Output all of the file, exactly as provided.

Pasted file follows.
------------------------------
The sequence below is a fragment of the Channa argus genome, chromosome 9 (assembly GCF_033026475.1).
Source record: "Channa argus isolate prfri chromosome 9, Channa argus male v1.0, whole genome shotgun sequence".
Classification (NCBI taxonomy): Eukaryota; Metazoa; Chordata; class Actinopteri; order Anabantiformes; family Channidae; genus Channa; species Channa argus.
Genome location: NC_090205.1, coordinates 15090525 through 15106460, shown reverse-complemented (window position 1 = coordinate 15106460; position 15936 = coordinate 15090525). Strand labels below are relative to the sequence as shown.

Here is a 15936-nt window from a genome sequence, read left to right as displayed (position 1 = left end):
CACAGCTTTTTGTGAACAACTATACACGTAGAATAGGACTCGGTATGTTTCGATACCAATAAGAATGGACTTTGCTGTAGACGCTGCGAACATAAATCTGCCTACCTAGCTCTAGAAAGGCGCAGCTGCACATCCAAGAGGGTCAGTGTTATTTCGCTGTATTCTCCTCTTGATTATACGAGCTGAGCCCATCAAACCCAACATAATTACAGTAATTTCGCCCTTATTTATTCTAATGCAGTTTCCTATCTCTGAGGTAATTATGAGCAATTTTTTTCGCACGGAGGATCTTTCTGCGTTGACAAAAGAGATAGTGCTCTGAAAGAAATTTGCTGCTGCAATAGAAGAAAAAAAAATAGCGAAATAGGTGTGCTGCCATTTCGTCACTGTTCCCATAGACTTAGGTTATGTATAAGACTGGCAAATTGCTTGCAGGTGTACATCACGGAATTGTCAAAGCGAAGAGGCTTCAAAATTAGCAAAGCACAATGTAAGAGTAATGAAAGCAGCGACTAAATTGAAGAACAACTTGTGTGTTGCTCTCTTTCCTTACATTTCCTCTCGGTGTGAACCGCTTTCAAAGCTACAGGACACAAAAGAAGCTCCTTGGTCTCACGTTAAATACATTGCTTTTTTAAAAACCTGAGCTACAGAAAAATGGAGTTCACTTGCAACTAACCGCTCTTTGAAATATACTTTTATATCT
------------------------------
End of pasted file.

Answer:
The sequence below is a fragment of the Channa argus genome, chromosome 9 (assembly GCF_033026475.1).
Source record: "Channa argus isolate prfri chromosome 9, Channa argus male v1.0, whole genome shotgun sequence".
Classification (NCBI taxonomy): Eukaryota; Metazoa; Chordata; class Actinopteri; order Anabantiformes; family Channidae; genus Channa; species Channa argus.
Genome location: NC_090205.1, coordinates 15090525 through 15106460, shown reverse-complemented (window position 1 = coordinate 15106460; position 15936 = coordinate 15090525). Strand labels below are relative to the sequence as shown.

Here is a 15936-nt window from a genome sequence, read left to right as displayed (position 1 = left end):
CACAGCTTTTTGTGAACAACTATACACGTAGAATAGGACTCGGTATGTTTCGATACCAATAAGAATGGACTTTGCTGTAGACGCTGCGAACATAAATCTGCCTACCTAGCTCTAGAAAGGCGCAGCTGCACATCCAAGAGGGTCAGTGTTATTTCGCTGTATTCTCCTCTTGATTATACGAGCTGAGCCCATCAAACCCAACATAATTACAGTAATTTCGCCCTTATTTATTCTAATGCAGTTTCCTATCTCTGAGGTAATTATGAGCAATTTTTTTCGCACGGAGGATCTTTCTGCGTTGACAAAAGAGATAGTGCTCTGAAAGAAATTTGCTGCTGCAATAGAAGAAAAAAAAATAGCGAAATAGGTGTGCTGCCATTTCGTCACTGTTCCCATAGACTTAGGTTATGTATAAGACTGGCAAATTGCTTGCAGGTGTACATCACGGAATTGTCAAAGCGAAGAGGCTTCAAAATTAGCAAAGCACAATGTAAGAGTAATGAAAGCAGCGACTAAATTGAAGAACAACTTGTGTGTTGCTCTCTTTCCTTACATTTCCTCTCGGTGTGAACCGCTTTCAAAGCTACAGGACACAAAAGAAGCTCCTTGGTCTCACGTTAAATACATTGCTTTTTTAAAAACCTGAGCTACAGAAAAATGGAGTTCACTTGCAACTAACCGCTCTTTGAAATATACTTTTATATCT